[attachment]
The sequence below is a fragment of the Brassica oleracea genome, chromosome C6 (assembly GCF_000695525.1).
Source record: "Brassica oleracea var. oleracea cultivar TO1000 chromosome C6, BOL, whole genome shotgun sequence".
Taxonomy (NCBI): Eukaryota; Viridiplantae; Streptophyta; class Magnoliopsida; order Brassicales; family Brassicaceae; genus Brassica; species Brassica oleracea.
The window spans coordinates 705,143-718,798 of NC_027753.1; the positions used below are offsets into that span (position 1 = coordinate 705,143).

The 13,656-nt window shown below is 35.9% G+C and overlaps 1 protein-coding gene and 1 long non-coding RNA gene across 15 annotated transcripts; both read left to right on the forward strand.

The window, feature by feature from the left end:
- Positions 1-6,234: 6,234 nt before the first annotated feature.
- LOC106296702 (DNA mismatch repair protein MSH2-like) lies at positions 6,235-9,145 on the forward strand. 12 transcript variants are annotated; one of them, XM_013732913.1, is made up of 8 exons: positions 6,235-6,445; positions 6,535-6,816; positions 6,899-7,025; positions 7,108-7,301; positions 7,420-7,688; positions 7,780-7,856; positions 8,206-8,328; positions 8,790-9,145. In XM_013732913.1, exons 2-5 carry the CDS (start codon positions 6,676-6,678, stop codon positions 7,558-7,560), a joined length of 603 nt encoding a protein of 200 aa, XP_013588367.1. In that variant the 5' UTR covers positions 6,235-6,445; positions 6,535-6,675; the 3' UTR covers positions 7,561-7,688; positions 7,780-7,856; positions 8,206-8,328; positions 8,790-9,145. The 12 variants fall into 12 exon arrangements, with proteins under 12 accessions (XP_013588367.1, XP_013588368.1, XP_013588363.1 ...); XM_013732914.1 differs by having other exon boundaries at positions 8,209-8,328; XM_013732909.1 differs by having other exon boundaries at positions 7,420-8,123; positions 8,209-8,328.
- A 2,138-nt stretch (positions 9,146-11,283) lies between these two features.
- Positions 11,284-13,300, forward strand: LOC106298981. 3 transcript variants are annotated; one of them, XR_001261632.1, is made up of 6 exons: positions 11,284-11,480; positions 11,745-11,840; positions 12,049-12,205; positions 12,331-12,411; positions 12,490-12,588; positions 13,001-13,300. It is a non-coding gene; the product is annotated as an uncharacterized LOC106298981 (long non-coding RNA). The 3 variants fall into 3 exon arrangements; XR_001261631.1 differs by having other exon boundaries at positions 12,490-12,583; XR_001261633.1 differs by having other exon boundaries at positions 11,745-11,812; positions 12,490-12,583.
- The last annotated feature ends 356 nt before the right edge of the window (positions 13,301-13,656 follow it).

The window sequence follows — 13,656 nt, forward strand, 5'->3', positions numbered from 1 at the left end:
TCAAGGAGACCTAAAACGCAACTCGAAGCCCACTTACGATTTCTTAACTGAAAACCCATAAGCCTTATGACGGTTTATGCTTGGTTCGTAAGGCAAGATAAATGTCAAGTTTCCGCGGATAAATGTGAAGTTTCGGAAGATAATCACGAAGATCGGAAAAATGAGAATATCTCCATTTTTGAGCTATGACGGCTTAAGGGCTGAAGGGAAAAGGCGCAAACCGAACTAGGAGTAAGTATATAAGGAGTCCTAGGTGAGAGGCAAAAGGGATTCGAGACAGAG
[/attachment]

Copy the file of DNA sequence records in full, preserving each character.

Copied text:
The sequence below is a fragment of the Brassica oleracea genome, chromosome C6 (assembly GCF_000695525.1).
Source record: "Brassica oleracea var. oleracea cultivar TO1000 chromosome C6, BOL, whole genome shotgun sequence".
Taxonomy (NCBI): Eukaryota; Viridiplantae; Streptophyta; class Magnoliopsida; order Brassicales; family Brassicaceae; genus Brassica; species Brassica oleracea.
The window spans coordinates 705,143-718,798 of NC_027753.1; the positions used below are offsets into that span (position 1 = coordinate 705,143).

The 13,656-nt window shown below is 35.9% G+C and overlaps 1 protein-coding gene and 1 long non-coding RNA gene across 15 annotated transcripts; both read left to right on the forward strand.

The window, feature by feature from the left end:
- Positions 1-6,234: 6,234 nt before the first annotated feature.
- LOC106296702 (DNA mismatch repair protein MSH2-like) lies at positions 6,235-9,145 on the forward strand. 12 transcript variants are annotated; one of them, XM_013732913.1, is made up of 8 exons: positions 6,235-6,445; positions 6,535-6,816; positions 6,899-7,025; positions 7,108-7,301; positions 7,420-7,688; positions 7,780-7,856; positions 8,206-8,328; positions 8,790-9,145. In XM_013732913.1, exons 2-5 carry the CDS (start codon positions 6,676-6,678, stop codon positions 7,558-7,560), a joined length of 603 nt encoding a protein of 200 aa, XP_013588367.1. In that variant the 5' UTR covers positions 6,235-6,445; positions 6,535-6,675; the 3' UTR covers positions 7,561-7,688; positions 7,780-7,856; positions 8,206-8,328; positions 8,790-9,145. The 12 variants fall into 12 exon arrangements, with proteins under 12 accessions (XP_013588367.1, XP_013588368.1, XP_013588363.1 ...); XM_013732914.1 differs by having other exon boundaries at positions 8,209-8,328; XM_013732909.1 differs by having other exon boundaries at positions 7,420-8,123; positions 8,209-8,328.
- A 2,138-nt stretch (positions 9,146-11,283) lies between these two features.
- Positions 11,284-13,300, forward strand: LOC106298981. 3 transcript variants are annotated; one of them, XR_001261632.1, is made up of 6 exons: positions 11,284-11,480; positions 11,745-11,840; positions 12,049-12,205; positions 12,331-12,411; positions 12,490-12,588; positions 13,001-13,300. It is a non-coding gene; the product is annotated as an uncharacterized LOC106298981 (long non-coding RNA). The 3 variants fall into 3 exon arrangements; XR_001261631.1 differs by having other exon boundaries at positions 12,490-12,583; XR_001261633.1 differs by having other exon boundaries at positions 11,745-11,812; positions 12,490-12,583.
- The last annotated feature ends 356 nt before the right edge of the window (positions 13,301-13,656 follow it).

The window sequence follows — 13,656 nt, forward strand, 5'->3', positions numbered from 1 at the left end:
TCAAGGAGACCTAAAACGCAACTCGAAGCCCACTTACGATTTCTTAACTGAAAACCCATAAGCCTTATGACGGTTTATGCTTGGTTCGTAAGGCAAGATAAATGTCAAGTTTCCGCGGATAAATGTGAAGTTTCGGAAGATAATCACGAAGATCGGAAAAATGAGAATATCTCCATTTTTGAGCTATGACGGCTTAAGGGCTGAAGGGAAAAGGCGCAAACCGAACTAGGAGTAAGTATATAAGGAGTCCTAGGTGAGAGGCAAAAGGGATTCGAGACAGAG